Editorial Analysis for UPSC - An Overlook into Indus Waters Treaty (IWT)

An Overlook into Indus Waters Treaty (IWT)


  • Recently, the 118th meeting of the Permanent Indus Commission (PIC) comprising the Indus Commissioners of India and Pakistan was held in New Delhi.

About the treaty:

  • The Indus Waters Treaty (IWT) was signed in the year 1960 after a lot of negotiations.
  • It was signed between the then Prime Minister Jawaharlal Nehru and the Pakistani President Ayub Khan.
  • This treaty which was negotiated by World Bank establishes a cooperative mechanism for exchanging information between the two countries regarding the use of the western rivers (Indus, Jhelum, Chenab) allocated to Pakistan and the eastern rivers (Ravi, Beas, Sutlej) allocated to India.
  • There are commissioners from each country in the Permanent Indus Commission.
  • It is the commissioners from the respective countries that oversee the mechanism governing the water body.
  • And they also ensure that the two countries meet annually to discuss myriad issues emerging from the treaty.
What are the issues?
  • Despite the political stalemate between the two countries talks under the treaty have been held on a regular basis.
  • However there are issues pertaining to few hydropower projects between the two countries.
  • This was evident when Pakistan raised objections to the design features of the Kishanganga (330 megawatts) and Ratle (850 megawatts) hydroelectric power plants located on the tributaries of the Jhelum and the Chenab, respectively, designated as “Western Rivers”.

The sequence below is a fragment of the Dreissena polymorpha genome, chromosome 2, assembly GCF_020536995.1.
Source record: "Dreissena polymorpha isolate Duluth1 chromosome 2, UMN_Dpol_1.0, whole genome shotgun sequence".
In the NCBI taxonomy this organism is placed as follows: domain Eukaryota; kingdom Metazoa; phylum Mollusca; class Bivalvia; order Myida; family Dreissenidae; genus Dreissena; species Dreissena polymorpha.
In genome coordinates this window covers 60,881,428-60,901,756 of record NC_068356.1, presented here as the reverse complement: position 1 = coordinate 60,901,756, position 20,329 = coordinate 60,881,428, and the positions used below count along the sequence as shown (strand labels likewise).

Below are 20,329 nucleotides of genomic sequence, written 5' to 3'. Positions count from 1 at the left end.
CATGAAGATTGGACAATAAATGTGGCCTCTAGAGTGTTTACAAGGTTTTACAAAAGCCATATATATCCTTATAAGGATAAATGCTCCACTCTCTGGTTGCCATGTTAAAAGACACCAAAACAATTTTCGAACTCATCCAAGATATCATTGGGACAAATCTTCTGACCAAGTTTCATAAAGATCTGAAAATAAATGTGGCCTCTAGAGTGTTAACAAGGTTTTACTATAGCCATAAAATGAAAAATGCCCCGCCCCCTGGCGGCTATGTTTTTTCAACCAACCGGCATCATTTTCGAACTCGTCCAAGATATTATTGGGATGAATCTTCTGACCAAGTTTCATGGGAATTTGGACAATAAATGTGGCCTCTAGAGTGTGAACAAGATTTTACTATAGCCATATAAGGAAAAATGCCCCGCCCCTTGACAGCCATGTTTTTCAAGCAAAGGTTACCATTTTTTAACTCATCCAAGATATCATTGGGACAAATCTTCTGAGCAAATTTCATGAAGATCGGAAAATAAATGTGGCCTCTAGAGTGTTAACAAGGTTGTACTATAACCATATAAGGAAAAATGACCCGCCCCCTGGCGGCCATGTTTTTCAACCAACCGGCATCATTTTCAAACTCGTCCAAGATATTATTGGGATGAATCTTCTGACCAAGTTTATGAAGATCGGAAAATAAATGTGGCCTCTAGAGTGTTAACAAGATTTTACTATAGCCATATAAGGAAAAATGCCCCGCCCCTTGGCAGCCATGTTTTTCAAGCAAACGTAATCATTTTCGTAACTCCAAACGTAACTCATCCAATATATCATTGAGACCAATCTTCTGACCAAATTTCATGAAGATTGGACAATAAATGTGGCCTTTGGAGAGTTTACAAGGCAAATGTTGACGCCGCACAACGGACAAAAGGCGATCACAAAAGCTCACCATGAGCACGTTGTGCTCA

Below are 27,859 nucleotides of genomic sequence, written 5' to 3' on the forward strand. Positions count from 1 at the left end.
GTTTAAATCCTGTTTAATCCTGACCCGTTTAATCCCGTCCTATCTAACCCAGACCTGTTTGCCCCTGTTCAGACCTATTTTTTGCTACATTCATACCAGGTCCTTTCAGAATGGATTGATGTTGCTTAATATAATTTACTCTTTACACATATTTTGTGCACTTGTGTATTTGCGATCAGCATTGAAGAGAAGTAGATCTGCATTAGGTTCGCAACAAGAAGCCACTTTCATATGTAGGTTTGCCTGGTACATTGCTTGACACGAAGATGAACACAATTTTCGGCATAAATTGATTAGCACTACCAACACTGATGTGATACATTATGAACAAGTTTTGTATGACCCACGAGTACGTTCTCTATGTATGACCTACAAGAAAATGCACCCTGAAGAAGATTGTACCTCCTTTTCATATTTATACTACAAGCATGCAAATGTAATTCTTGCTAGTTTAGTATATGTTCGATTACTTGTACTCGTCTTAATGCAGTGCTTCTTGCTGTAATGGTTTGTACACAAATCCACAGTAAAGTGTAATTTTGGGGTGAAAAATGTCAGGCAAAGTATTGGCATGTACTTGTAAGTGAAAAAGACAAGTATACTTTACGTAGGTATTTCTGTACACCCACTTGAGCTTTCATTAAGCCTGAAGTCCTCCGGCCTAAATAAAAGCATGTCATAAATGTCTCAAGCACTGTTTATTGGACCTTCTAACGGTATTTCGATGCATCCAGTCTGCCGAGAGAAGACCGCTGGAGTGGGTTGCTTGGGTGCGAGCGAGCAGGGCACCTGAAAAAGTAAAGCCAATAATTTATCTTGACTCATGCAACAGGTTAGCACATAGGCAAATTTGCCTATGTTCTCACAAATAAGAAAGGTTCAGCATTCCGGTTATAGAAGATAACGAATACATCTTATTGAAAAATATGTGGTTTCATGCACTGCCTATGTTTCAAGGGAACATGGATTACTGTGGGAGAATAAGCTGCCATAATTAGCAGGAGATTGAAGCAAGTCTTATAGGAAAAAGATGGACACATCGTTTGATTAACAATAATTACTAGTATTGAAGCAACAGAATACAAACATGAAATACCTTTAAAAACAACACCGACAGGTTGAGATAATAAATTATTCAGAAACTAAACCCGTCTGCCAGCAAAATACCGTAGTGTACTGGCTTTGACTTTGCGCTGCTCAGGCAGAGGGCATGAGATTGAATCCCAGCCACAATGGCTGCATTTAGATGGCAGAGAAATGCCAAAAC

• But it is a matter of fact that under the provisions of the treaty, India is allowed to construct hydroelectric power facilities on these rivers.
  • Similarly, India has raised concerns on issues such as Pakistan’s blockade of the Fazilka drain.


What to infer from the treaty?
  • Even though there are serious conflicts between the two neighbouring nations, the engagement under the agreement has continued.
  • This is a greatest example of the cooperation in water management anywhere in the world.
  • With the exception of differences on a few pending issues, both countries have avoided any actions resulting in the aggravation of the conflict or acted in a manner causing conflict to resurface.

 Source The Hindu

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